As a teen in the early 1970’s, my sense of adventure and love of freedom led me to often “sneak out” to meet with my friends. In retrospect this was actually amazing, because I had a father who would have punished me very severely had I been caught! My activities were innocent; my friends and I just met each other, walked, talked, and enjoyed the freedom of being out on our own in the starry night. One night in particular, though, pushed my very survival skills to the max! I share this as a testament to the brave audacity and the resourcefulness of youth.
It was winter in Lewiston, NY. My two friends Daniel and Barbara and I had planned to meet after all our parents had gone to bed. I slept on a cot in the basement—as I often did—and after I heard my father go upstairs to my parents’ bedroom, I stealthily climbed the basement stairs, opened the inner garage door and then the outer one, and I was off. I made my way down the street to Danny’s house. Lights were off but for a candle in his window: the sign that his parents were also to bed. So I threw a pebble up to Danny’s window; his cue. He unfurled a rope of sheets tied together and climbed down into the bushes. Now we greeted each other and headed off for our big adventure. Our goal that night was to walk about a mile and a half down from the escarpment neighborhood we lived in, down to our friend Barb’s house, and she would join us for a visit ‘out’.
Dan and I had to cross a major, 4-lane highway before we could begin our descent down the escarpment to visit our friend. We had done this before without incident, but this night was not to be such a lark. Almost as soon as we reached the highway to cross, a police car coming up the highway stopped. The officer called us over and asked us for our names. I knew the last thing I wanted was for my father to be called from a police station to be told his daughter had been arrested. No time to think, Dan and I looked at each other and we knew what we had to do. We bolted! We ran and leapt down a little indentation we knew because of a secret fort we had cultivated for years right near where we had been stopped by the policeman. We ducked into a railroad tunnel and across the highway from underneath, then we fled down the snowy escarpment on the other side from where the officer probably thought we had gone. We thought we were free then but that was only the start of our adventure!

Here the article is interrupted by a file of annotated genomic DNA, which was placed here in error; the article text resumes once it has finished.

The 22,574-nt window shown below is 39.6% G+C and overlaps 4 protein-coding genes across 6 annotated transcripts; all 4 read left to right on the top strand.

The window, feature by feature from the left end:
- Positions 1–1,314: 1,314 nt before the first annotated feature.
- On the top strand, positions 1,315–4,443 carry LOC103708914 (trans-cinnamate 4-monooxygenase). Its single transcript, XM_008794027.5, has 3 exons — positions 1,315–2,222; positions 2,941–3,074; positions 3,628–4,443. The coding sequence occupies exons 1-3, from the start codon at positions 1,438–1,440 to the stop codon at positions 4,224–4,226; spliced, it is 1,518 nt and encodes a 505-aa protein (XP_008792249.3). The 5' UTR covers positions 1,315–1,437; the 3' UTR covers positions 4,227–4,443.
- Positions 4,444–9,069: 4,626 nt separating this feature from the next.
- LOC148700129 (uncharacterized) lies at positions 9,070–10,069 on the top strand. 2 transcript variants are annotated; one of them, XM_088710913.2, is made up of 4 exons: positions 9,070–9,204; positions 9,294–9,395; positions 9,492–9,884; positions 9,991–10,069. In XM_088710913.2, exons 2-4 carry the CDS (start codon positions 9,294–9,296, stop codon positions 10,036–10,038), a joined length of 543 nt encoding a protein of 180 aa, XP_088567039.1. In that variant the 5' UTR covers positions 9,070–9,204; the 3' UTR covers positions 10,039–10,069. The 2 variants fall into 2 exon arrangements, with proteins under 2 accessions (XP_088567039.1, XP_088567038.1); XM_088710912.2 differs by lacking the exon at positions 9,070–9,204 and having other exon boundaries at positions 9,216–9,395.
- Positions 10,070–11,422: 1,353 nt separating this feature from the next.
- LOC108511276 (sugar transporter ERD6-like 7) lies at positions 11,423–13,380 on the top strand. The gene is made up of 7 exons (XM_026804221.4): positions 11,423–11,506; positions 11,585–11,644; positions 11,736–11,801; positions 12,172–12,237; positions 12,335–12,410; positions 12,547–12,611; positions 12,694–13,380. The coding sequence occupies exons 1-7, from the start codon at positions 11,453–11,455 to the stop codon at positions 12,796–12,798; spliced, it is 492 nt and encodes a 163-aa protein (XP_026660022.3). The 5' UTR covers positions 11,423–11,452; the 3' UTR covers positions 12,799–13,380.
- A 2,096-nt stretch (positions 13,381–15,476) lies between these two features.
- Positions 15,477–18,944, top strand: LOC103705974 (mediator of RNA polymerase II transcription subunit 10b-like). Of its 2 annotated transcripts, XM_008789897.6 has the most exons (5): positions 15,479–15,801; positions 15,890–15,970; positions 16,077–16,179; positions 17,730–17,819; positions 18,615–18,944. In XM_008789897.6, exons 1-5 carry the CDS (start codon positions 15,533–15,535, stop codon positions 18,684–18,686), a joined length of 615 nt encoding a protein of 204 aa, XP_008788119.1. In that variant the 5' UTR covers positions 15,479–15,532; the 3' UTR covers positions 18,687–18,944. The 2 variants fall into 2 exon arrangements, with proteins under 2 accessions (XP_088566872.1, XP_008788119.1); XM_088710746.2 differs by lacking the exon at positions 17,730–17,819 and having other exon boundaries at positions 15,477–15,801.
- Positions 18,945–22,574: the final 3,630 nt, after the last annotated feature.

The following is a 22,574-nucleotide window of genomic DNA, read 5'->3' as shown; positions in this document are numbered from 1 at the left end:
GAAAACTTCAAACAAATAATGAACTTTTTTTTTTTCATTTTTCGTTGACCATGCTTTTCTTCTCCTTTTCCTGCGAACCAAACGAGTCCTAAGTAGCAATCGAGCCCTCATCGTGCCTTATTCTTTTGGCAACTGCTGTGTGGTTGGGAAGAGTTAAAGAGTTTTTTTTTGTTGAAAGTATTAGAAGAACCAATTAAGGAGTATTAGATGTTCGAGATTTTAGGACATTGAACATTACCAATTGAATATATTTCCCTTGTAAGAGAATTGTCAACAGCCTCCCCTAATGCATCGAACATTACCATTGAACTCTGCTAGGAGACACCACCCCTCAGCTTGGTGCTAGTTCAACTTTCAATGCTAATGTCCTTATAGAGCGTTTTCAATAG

At the base of the escarpment we started toward our friend Barb’s house, along a two-lane road, Creek Drive. No sooner had we begun that trek on the open road but a police car came up from behind! We dashed behind a house; the cop parked in that driveway and got out with a flashlight to chase after us. We bolted through back yards, losing him.
What we did not know until hearing it on the news the next day was that a pair of teens—a boy and a girl–had broken into a drugstore in town that night; the policemen thought we were them! So, we were in for quite a chase.
Dan and I wended our way through dark yards from house to house and tree to tree. (I get an image of Peanuts’ Snoopy as a WWII ace here, behind enemy lines in France.) We finally arrived at Barb’s house. We tapped on her basement window, and she snuck out from her kitchen’s sliding back door to join us. Dan and I were pretty agitated, of course. We told Barb what was up and agreed that Dan and I had better head for home. Barb went back inside then, and Dan and I started our return trip.